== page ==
A patient must be positive for both Features 1 and 2, and either Feature 3 or 4 to be classified bCAM-positive. The bCAM is a modification of the CAM-ICU (see CAM Derivatives). The modifications were designed to increase sensitivity.
Like the CAM, altered mental status or fluctuating course (Feature 1) is determined by proxy interview or observation.
To test for inattention (Feature 2), the bCAM asks the patient to recite the months backwards from December to July.
To test for disorganized thinking (Feature 3), it asks the patients 4 simple yes/no questions (eg, “Will a stone float on water?”) and a simple command (eg, “Hold up this many fingers…” [Rater holds up 2 fingers] “Now do the same thing with the other hand” [Do not demonstrate]).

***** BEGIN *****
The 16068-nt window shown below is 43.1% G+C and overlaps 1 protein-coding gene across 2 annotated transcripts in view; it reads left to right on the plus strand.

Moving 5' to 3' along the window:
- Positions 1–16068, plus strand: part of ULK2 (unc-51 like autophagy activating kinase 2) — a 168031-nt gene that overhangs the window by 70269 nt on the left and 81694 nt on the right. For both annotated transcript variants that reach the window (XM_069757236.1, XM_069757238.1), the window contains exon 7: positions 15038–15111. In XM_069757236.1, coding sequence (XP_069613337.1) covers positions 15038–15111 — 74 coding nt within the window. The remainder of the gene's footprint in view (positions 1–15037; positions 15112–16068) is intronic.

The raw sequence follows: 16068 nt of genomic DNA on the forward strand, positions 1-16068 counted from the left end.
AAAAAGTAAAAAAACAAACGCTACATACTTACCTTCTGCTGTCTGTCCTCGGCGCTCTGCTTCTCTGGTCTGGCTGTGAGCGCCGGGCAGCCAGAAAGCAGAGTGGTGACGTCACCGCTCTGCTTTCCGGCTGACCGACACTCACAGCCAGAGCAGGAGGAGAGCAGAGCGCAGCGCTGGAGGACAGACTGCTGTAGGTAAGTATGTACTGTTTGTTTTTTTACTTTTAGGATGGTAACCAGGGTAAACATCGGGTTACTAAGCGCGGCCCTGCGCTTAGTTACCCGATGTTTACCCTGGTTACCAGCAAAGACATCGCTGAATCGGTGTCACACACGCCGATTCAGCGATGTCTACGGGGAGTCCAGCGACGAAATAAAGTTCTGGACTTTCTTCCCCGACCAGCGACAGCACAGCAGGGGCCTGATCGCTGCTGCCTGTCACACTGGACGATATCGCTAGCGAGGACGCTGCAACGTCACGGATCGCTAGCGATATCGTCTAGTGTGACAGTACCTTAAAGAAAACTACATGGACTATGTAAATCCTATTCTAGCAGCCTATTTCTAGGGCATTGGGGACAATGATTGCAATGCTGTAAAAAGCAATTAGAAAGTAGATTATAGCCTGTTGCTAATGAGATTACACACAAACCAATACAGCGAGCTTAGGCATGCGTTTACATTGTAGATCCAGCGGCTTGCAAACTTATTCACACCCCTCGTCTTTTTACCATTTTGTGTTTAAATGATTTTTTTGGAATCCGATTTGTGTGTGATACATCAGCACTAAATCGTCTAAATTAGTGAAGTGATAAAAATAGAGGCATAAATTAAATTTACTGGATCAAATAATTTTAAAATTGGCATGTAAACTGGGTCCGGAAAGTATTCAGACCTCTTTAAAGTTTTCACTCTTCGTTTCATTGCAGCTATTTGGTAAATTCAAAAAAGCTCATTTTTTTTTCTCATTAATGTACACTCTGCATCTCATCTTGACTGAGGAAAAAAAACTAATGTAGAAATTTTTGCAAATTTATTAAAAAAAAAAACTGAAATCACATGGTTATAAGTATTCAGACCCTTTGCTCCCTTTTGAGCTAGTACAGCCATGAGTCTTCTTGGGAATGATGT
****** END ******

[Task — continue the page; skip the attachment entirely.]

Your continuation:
Altered level of consciousness (Feature 4) is determined by the Richmond Agitation Sedation Scale (RASS). For the RASS, a score other than 0 (normal and alert) is indicative of an altered level of consciousness.
The bCAM has limited validation data, especially in the ED.
In general, the bCAM is considered to be a moderately sensitive delirium assessment with excellent specificity. Based upon its likelihood ratios, a negative bCAM will moderately reduce the likelihood of delirium, while a positive bCAM will moderately to strongly increase the likelihood of delirium.
Given the limited number, additional validation studies are still needed to fully characterize the bCAM’s diagnostic accuracy in older ED patients.
Additional details of the bCAM, including the instruction manual and videos, can be seen at www.eddelirium.org.
bCAM, bBrief Confusion Assessment Method
ED, emergency department